As I listened to Torrance and began to watch Fox’s coverage, I wondered: what really distinguished this “conservative” treatment from how the more forthright Leftists framed the narrative?
Not much…perhaps only in degree.
The Washington Post, which has become like The New York Times and most of the Mainstream Media (including our fawning local media) a shrill voice for the far Left and cultural Marxism, headlined its August 11 coverage with a warm embrace of the “anti-racists and anti-white supremacists” in Charlottesville: they seemed disappointed that there were no “fascists” to beat up on this year. So, the complaints they expressed in 2018 were that there were too many police, too much law enforcement present.
Let me get this right: last year there were too few police to protect them against the Nazis and the Klan, but this year there are too many, so they still felt threatened? Ah, but then I understood, isn’t law enforcement just an extension of the white supremacist power structure, riddled with racism and bigotry?
I quote several paragraphs from The Washington Post story (Terrence McCoy, “Anti-racist protesters and activists march through the streets of Charlottesville,” August 11, 2018, at: https://www.washingtonpost.com/amphtml/local/anti-racist-protesters-and-activists-march-through-the-streets-of-charlottesville/2018/08/11/977b949c-9da2-11e8-b60b-1c897f17e185_story.html):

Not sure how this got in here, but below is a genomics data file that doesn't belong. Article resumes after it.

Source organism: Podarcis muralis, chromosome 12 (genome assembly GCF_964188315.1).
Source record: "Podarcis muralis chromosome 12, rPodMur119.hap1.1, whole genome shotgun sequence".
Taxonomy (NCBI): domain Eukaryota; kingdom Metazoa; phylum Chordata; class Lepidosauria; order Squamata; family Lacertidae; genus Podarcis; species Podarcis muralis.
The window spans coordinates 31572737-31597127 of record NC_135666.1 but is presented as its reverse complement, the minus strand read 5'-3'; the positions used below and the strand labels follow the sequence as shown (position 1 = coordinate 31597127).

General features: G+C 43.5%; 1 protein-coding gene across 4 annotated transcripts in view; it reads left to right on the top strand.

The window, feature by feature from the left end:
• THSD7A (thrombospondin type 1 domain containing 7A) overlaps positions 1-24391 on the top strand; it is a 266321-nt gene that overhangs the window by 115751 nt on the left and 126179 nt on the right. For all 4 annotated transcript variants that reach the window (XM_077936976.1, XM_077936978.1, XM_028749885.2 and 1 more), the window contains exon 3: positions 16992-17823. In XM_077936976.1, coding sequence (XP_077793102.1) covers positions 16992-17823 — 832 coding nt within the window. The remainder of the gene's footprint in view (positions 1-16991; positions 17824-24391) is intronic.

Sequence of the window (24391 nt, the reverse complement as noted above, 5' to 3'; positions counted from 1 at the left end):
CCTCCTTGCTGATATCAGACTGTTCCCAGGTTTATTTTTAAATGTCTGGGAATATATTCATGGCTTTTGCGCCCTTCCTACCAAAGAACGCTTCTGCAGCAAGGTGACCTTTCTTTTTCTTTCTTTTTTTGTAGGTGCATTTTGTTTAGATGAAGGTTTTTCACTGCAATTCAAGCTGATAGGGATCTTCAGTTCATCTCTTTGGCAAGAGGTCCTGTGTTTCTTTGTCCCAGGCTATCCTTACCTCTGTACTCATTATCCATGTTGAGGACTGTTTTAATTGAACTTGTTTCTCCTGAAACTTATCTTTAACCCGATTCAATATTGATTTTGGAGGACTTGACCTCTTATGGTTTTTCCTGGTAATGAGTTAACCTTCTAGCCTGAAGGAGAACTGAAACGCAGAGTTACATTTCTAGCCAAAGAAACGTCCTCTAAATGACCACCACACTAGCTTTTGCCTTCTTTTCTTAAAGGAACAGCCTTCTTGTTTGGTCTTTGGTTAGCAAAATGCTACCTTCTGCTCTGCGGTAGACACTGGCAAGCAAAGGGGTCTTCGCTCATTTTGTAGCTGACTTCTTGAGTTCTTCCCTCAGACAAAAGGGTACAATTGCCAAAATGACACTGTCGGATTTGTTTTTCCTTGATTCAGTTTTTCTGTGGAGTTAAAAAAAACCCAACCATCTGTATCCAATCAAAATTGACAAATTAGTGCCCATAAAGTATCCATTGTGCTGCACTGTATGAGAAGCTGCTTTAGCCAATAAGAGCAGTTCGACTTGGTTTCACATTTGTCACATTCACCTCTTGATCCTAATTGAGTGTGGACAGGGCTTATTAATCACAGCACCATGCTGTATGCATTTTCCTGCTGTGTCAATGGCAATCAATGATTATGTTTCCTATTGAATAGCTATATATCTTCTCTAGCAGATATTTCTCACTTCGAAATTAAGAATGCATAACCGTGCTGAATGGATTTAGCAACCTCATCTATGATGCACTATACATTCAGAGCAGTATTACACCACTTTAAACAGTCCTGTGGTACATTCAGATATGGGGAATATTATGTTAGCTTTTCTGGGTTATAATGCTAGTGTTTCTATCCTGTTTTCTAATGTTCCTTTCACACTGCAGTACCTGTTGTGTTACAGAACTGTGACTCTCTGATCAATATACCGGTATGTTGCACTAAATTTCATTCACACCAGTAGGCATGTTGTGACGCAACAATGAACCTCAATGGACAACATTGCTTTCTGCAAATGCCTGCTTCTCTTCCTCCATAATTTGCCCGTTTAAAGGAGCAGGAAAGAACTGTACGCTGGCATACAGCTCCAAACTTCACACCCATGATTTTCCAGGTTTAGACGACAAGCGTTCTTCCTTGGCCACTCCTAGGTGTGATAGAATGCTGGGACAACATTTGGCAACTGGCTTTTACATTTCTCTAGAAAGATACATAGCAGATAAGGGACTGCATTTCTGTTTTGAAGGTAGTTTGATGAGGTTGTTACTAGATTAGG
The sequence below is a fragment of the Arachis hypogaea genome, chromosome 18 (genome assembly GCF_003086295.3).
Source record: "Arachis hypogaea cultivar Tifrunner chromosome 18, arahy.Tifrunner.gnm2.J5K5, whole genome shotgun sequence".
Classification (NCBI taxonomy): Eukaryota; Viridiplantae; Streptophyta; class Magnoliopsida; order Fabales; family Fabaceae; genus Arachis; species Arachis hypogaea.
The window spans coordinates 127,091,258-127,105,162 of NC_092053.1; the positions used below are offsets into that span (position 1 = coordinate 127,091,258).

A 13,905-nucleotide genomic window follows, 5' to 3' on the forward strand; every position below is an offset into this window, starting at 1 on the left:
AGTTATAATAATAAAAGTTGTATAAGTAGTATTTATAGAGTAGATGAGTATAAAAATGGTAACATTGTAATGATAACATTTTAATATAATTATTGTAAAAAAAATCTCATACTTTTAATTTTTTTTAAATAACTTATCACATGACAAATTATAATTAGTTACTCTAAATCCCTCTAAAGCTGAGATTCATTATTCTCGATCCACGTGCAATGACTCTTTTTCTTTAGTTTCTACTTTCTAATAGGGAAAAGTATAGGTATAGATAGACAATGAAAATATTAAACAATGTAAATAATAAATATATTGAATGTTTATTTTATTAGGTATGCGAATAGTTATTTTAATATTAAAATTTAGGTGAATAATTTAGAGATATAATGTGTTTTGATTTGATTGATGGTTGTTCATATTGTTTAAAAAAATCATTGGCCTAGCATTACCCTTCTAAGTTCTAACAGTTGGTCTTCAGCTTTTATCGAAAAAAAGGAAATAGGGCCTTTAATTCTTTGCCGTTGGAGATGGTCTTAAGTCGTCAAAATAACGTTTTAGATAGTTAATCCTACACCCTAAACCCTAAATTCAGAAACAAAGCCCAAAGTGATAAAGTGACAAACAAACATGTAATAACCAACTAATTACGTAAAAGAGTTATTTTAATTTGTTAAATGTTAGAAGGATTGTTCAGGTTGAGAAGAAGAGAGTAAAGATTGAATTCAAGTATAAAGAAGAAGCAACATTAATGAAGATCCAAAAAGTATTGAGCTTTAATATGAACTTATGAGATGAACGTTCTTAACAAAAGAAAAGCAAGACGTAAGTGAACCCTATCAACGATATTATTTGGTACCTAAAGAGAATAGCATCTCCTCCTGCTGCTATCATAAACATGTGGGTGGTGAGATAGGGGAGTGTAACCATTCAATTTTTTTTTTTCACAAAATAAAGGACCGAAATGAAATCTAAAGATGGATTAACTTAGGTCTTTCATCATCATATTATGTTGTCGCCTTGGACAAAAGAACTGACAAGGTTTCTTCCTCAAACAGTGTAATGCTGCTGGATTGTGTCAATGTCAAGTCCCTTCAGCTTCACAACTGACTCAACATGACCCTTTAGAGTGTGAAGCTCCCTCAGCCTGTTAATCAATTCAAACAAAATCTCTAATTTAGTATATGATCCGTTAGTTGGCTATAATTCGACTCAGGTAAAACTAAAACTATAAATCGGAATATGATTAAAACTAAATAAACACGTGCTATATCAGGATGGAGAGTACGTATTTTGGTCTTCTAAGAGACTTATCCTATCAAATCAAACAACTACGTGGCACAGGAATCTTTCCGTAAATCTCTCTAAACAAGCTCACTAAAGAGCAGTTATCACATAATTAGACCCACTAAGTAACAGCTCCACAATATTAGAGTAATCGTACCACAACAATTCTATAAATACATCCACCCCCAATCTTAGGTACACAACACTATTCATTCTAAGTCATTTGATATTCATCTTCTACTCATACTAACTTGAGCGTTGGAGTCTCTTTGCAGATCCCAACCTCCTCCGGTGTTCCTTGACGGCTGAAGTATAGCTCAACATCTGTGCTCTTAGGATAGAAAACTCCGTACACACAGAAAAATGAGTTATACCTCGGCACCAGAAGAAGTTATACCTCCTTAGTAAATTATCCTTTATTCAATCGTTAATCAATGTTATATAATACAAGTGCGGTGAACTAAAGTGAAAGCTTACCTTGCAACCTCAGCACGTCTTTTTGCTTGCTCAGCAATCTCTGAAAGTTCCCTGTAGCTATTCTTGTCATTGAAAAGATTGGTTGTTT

“Confusion over an extraordinary police presence on the anniversary of a violent and deadly white nationalist rally turned into anger Saturday night as hundreds of black-clad protesters marched through the streets surrounding the University of Virginia here, screaming at police and calling for an end to white supremacy. [….] “Last year they came with torches,” said a large banner in front of a monument of Thomas Jefferson. “This year they come with badges.”
"The mood in the crowd began to shift when, as speakers addressed a large crowd outside Brooks Hall, dozens of police officers clad in riot gear lined up along one side of the field. Many of the protesters called the police action a provocation — another symbol, they said, of the over-policing of America — and started chanting at the officers, who were holding shields and wearing helmets.
“It’s really hard to defend our civil society when [police] do this,” said one protester, Tom Freeman. “They just marched down on us without any provocation. Nothing. It just fits everything they say about them, and I’m not even an anti-police person.” [….]